Frequently Asked Questions
Who are the project partners?
Valentia Island Energy Ltd is a partnership between Valentia Island Energy Co-operative Ltd and Energy Co-operatives Ireland Ltd.
What Stage is the project at?
VI Energy have applied for an outline offshore licence. We have conducted studies on the suitability of the site off Valentia and are now carrying out consultation and in-depth research into all aspects of the project. Survey work is expected to commence post 2024. At that point should all go well, we will apply for planning. It is not expected that we will begin construction work on the site until after 2029.
Can I comment on the project?
We are interested in hearing your comments and observations. We will be organising public consultation events which details of which will be given on this page, our social media channels and local media. In the meantime, please use the email form on our contact page to get in touch with us.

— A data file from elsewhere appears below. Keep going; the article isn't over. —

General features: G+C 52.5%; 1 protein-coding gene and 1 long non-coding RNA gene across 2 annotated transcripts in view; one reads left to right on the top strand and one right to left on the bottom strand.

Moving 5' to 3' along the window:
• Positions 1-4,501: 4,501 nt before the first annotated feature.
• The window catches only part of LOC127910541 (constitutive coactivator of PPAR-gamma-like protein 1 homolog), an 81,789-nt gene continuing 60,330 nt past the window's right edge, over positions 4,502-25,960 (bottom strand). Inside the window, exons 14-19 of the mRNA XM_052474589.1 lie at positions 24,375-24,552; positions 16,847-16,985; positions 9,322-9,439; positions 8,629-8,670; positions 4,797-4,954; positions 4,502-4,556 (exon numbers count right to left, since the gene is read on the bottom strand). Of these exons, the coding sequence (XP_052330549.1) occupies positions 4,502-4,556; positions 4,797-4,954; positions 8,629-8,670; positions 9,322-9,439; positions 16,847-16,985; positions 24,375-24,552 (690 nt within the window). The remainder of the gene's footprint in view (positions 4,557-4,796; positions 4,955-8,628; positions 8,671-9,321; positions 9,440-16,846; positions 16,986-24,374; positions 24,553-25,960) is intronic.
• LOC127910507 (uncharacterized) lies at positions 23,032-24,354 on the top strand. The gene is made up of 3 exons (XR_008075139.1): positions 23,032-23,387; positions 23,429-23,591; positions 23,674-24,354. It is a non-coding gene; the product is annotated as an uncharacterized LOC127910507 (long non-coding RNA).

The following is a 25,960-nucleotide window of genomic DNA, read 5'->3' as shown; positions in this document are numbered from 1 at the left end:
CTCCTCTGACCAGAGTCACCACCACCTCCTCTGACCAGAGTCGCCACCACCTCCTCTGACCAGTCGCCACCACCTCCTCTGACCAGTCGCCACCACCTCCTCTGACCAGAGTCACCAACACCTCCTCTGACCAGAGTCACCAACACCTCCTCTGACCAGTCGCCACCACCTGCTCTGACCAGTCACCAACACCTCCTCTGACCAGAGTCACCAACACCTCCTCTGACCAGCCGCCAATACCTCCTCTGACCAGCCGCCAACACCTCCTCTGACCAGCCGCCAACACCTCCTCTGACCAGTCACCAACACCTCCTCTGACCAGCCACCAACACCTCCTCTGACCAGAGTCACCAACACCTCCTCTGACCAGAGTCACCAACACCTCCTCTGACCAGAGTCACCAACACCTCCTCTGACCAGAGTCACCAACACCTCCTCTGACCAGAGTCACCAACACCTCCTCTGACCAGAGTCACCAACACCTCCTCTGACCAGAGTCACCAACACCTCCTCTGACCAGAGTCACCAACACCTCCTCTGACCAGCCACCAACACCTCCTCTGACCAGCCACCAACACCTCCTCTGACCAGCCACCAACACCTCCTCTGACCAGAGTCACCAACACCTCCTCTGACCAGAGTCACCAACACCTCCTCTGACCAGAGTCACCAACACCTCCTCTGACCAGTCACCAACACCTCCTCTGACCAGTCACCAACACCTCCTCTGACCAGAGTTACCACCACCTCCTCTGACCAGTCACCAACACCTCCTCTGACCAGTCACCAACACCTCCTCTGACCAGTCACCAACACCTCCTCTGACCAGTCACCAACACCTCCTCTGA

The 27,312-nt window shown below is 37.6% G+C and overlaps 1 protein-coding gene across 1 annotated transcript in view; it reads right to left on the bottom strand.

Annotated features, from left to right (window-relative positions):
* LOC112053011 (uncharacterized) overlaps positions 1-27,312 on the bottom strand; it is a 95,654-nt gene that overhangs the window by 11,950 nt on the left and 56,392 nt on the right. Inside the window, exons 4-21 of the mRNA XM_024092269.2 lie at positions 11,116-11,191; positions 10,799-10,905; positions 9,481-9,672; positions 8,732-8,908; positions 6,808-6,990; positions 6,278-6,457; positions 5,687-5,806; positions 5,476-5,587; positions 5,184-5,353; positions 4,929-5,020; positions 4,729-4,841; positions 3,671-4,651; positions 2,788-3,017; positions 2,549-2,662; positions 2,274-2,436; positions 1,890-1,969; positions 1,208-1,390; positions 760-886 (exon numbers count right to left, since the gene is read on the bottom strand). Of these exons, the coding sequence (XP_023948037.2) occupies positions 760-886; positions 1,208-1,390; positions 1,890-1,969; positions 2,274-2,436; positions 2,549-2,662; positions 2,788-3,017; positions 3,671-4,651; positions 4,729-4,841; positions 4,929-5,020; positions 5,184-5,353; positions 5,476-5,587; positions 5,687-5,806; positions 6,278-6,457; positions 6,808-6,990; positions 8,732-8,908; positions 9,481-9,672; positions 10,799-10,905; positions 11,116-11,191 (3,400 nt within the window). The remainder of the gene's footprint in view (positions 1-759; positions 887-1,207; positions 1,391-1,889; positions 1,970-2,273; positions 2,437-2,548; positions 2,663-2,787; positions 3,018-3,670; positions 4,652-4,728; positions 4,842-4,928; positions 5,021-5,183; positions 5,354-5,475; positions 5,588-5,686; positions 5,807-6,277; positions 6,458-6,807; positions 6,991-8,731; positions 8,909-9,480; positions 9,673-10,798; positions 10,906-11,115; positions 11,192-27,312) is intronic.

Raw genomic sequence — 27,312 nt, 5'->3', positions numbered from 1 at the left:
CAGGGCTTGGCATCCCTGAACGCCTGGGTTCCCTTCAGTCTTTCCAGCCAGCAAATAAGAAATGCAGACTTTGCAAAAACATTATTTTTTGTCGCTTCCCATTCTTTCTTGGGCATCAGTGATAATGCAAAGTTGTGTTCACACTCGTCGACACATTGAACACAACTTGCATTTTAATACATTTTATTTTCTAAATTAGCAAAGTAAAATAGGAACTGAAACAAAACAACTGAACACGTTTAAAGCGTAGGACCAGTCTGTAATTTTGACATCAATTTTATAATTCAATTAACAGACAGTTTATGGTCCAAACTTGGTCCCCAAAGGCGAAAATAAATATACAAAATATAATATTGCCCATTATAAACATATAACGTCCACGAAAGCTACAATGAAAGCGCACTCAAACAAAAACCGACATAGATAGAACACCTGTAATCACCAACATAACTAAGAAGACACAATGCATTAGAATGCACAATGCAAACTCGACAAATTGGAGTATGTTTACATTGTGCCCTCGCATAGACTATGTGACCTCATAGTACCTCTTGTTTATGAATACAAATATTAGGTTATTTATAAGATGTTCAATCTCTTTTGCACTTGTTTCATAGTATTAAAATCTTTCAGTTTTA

Where will the project be located?
The proposed turbine array site is located twenty kilometres west of Valentia Island. This is much further offshore than similar arrays on the East Coast. this will significantly reduce visual and ecological impacts. The nearest turbines of the array will be just visible in the distance from the coast but they will not interfere with any of South Kerry ‘s internationally famous scenic views – such as of the Skelligs. For a map of the location, go to our Project Site page here.
How tall will the turbines be?
While turbine technology develops at a rapid pace, and the VI Energy Array is not expected to commence construction until 2025 at the earliest, we expect that the turbines will range in height from 100m to 150m.
How much energy will the project generate?
It is hoped that the array will generate very large amounts of energy. Existing floating platform turbines have a power rating of up to 2MW. The VI Energy project aims to deploy 10MW turbines in a 10 X 10 array with a total output of 1000 MW. It is expected that this will produce approximately 4,380,000 MWh of electrical energy per year. This amount of power would meet the electricity demands of over 790,000 homes1, or energy to power 1,460,000 EVs for a year2.
1: Average home in Ireland consumes 5,500kWh electricity per year.
2: Average car drives 18,000km/yr, typical EV consumes 3,000kWh per year